For years I’ve considered the refrain, “David, a man after God’s own heart”, as somewhat troubling. He indeed showed tremendous courage in battle, unflinching loyalty in friendship and great skill in leading a nation. However, Scripture also records a David who used deception to save his own skin at another’s expense. He’s infamously known for his adultery, murder and betrayal against Uriah, his loyal soldier, for having blurred judgment because of past sins, and tragedy that seemed to transpire often in his family.
So while David’s life was far from exemplary, he nevertheless is known as the man after God’s own heart. What could that mean? Far from being a sinless man, David nonetheless treasured God’s word and mercy understanding that ultimately all sin was against God. We see this when he repented after being confronted by the prophet Nathan even though God assured him that trouble would not leave his home…and his family life was horrible after this betrayal of Uriah.
King Asa is said to have been wholly devoted to the LORD all his days (15:14) even though he did not remove the high places (i.e. where sexual acts were performed as part of pagan worship of other gods) form Israel. That is, where idolatry and despicable acts of false worship occurred, Asa did nothing to eradicate it, or so it would seem.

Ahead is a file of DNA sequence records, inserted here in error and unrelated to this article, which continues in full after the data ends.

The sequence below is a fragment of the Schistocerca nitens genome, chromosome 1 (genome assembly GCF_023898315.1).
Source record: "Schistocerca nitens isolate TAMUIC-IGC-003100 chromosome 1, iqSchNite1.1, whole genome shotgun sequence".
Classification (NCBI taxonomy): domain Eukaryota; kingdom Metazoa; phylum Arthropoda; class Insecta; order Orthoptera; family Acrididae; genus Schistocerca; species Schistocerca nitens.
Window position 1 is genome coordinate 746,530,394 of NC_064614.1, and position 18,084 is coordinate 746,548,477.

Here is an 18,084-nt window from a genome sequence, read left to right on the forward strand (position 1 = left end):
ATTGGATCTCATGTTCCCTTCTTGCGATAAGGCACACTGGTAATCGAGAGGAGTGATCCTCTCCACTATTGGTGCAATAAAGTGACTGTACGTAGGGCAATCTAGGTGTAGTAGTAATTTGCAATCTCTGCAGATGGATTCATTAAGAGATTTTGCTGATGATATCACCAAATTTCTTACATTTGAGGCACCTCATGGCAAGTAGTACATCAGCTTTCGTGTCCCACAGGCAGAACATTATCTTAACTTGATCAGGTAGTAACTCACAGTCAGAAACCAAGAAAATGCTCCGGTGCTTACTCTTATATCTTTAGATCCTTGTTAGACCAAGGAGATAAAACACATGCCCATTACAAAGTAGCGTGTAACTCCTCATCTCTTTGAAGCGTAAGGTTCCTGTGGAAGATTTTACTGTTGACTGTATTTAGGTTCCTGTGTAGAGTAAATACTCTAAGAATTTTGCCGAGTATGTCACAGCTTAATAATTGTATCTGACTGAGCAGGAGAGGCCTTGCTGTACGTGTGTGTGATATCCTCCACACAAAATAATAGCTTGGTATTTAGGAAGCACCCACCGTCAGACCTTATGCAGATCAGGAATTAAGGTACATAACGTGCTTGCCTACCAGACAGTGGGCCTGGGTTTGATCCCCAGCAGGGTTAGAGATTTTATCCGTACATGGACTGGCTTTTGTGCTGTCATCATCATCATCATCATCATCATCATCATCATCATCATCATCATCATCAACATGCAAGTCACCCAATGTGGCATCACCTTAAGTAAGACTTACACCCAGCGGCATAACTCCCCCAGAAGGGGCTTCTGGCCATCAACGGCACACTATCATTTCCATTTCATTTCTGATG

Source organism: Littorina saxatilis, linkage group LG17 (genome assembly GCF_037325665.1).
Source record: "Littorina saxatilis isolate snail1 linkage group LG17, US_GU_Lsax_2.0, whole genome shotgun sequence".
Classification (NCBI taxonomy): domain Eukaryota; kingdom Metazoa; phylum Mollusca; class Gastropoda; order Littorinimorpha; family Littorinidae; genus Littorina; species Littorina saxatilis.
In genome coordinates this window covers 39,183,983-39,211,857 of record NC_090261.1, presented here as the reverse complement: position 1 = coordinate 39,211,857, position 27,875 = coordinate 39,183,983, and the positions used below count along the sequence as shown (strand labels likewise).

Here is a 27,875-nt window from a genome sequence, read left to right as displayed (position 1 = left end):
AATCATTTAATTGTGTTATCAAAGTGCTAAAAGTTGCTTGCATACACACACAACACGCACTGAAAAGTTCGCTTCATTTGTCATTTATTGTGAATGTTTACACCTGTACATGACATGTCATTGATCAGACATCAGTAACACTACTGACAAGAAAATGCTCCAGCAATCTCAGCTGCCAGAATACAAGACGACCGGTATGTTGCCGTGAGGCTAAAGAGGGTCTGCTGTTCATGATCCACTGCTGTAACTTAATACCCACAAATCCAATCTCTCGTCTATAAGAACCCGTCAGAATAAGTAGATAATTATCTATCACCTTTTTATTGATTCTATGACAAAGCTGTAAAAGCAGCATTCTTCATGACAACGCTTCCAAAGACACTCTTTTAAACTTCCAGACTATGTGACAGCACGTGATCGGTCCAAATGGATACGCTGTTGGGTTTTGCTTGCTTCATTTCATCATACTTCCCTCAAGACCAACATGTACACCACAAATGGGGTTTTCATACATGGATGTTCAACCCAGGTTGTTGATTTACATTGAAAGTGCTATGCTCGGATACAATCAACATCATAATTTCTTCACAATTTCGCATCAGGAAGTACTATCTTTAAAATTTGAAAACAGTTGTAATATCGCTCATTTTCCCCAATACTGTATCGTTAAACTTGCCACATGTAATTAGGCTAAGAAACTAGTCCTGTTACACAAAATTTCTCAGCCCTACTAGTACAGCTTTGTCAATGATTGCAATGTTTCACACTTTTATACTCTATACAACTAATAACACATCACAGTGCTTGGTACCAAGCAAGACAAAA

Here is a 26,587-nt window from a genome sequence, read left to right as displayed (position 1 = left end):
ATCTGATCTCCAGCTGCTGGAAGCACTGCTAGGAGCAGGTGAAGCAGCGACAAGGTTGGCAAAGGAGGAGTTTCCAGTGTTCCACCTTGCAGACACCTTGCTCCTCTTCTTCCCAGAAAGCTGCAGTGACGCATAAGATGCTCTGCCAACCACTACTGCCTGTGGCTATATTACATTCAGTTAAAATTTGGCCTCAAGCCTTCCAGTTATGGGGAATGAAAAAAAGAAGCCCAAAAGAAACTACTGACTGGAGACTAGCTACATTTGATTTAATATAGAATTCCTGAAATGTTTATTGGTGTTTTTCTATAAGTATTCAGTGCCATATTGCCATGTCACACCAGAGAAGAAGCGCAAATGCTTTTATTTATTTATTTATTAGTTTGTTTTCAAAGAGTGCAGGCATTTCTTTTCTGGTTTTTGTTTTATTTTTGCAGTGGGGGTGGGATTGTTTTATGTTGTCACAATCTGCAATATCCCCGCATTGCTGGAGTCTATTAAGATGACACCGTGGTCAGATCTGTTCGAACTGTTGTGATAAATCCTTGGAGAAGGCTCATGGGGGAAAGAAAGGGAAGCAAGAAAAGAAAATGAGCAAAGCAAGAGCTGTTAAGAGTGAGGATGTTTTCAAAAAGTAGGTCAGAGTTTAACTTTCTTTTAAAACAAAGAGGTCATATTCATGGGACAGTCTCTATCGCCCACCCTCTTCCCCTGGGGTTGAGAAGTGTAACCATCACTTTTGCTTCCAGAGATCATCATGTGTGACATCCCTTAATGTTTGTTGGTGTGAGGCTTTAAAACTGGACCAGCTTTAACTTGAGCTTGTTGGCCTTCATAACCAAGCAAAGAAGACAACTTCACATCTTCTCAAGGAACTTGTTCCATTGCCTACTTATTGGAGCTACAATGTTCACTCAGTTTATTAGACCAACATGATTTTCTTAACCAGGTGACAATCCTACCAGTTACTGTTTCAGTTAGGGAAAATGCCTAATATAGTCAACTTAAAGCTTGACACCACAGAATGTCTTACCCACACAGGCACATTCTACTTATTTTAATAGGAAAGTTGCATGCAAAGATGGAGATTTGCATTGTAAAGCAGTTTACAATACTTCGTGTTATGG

Its grievous reading about the kings’ of Israel, for most of them did not emulate David or Asa. Instead, they worshipped and served the gods of the Nations Israel once conquered. Thus, when it comes to being one who pleases the LORD, sinless perfection (i.e., the present eradication of all sin now) is not in view. Instead, it’s the life whose trajectory is Godward and God-centered even when some of our actions are evil, are sinful.
LORD Jesus, have mercy on me, on us and help us this day honor your great name in word, deed and thought.